Perhaps it’s because it has come to represent so much of what is broken in our society that it doesn’t seem possible the Grenfell Tower fire started less than three weeks ago. In the days that have followed, our deepest divisions have played out on the streets of Kensington and beyond: rich versus poor, voiceless versus powerful, those the state protects versus those who pay its price.
And, amidst it all, growing accusations of a cover-up around a death toll that has crept up cautiously and incrementally jar against accounts of flats filled with guests breaking Ramadan fasts, and the frantic mental arithmetic employed to tot up the tower’s likely occupants at 1am on a Wednesday morning.
The reasons for this, and the Metropolitan police’s most recent announcement that the final death toll will probably not be known this year, are many and undoubtedly legitimate. But these things have evoked justifiable anger from residents, as noted by the Labour MP for Tottenham, David Lammy, who tweeted last week that “trust is at rock bottom in the community. Failure to provide updates of the true number that died is feeding suspicion of a cover-up.”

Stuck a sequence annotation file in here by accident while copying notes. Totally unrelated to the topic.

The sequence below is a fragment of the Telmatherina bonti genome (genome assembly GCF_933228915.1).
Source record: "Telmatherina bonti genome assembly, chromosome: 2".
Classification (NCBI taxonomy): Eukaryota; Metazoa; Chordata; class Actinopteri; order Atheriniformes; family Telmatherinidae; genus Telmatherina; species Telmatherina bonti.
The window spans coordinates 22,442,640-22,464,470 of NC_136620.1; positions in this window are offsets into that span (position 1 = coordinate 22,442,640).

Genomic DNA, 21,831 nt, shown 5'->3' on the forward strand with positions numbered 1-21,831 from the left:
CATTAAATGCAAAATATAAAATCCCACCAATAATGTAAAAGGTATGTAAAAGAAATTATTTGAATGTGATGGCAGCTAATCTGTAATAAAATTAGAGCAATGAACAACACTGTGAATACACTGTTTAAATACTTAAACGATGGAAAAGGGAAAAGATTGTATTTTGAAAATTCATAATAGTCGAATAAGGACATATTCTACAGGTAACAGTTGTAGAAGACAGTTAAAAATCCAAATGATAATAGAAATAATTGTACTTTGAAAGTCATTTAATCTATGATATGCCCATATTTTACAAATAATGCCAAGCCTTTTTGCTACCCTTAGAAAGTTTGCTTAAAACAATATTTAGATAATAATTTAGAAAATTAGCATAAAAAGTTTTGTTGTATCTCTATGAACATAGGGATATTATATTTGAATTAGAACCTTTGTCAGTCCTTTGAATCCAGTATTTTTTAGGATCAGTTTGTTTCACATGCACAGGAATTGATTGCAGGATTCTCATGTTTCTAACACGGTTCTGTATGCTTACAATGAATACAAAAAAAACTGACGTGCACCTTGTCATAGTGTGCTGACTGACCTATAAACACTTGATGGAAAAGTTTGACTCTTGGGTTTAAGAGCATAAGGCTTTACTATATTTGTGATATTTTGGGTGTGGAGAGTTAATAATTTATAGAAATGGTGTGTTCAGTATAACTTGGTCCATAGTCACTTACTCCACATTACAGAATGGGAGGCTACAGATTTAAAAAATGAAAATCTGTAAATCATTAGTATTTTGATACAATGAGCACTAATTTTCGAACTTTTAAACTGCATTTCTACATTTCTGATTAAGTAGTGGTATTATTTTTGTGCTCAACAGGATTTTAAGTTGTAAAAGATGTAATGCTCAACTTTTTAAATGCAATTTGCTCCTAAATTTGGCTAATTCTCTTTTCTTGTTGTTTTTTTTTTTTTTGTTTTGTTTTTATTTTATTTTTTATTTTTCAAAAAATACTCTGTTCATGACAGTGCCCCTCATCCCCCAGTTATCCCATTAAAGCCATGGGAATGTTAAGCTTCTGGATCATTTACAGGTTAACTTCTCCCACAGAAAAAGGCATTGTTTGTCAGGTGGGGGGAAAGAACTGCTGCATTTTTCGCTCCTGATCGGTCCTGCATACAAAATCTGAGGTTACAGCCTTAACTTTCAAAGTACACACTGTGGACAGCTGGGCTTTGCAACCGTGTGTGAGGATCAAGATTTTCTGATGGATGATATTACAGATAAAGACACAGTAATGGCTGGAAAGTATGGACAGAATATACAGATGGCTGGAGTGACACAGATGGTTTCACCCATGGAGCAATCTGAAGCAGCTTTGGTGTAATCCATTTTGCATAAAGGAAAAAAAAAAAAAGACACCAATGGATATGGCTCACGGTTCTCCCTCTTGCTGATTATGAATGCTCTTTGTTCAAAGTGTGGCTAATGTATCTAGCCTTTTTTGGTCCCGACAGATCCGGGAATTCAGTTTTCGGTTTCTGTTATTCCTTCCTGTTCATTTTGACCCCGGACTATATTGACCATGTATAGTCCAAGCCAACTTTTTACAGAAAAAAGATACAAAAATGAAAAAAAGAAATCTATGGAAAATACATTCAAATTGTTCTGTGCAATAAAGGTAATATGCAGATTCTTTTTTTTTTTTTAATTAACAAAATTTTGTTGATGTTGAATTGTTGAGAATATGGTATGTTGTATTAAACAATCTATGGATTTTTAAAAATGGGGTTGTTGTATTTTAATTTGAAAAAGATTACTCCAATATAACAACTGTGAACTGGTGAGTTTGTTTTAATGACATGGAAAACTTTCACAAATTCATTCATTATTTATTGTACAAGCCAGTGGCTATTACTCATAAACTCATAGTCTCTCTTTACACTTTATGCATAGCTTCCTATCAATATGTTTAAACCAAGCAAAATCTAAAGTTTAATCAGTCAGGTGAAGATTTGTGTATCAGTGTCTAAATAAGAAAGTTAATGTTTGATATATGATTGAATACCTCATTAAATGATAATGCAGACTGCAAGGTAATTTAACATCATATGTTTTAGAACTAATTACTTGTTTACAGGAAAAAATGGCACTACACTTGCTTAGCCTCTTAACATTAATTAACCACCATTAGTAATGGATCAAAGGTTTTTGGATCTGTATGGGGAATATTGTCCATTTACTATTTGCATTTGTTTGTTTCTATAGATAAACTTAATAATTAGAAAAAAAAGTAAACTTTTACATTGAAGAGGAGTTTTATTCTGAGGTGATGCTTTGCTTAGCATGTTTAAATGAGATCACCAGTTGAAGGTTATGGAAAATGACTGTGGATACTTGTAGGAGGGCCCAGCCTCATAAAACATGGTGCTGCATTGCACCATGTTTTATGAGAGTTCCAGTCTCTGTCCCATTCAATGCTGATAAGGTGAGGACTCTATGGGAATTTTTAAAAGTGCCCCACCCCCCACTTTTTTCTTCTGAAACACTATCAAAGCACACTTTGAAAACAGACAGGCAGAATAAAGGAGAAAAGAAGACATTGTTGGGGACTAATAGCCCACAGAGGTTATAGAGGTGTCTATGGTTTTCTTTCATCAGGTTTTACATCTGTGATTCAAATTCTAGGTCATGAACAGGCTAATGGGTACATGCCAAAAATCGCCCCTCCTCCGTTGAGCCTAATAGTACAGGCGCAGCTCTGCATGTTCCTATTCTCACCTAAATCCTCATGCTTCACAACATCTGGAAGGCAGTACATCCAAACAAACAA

As quickly as they had embraced survivors as passive receptacles for sympathetic platitudes, some corners of the political class took on an increasingly sneering tone as heartbreak turned to anger, and confusion to suspicion. Contempt for an angry working class returned, wrapped up in incredulity that people whose neighbours had burned to death in their homes might harbour some distrust for the state that was meant to protect them.
The idea of a “conspiracy theory” is a disparaging one, evoking images of wild-eyed outcasts rambling incoherently while polite society avoids eye contact. Nasa faked the moon landings, they might say, or Elvis Presley is still alive and wandering brazenly around Graceland; JFK’s murder is unsolved; UFOs crashed in New Mexico; Bush did 9/11.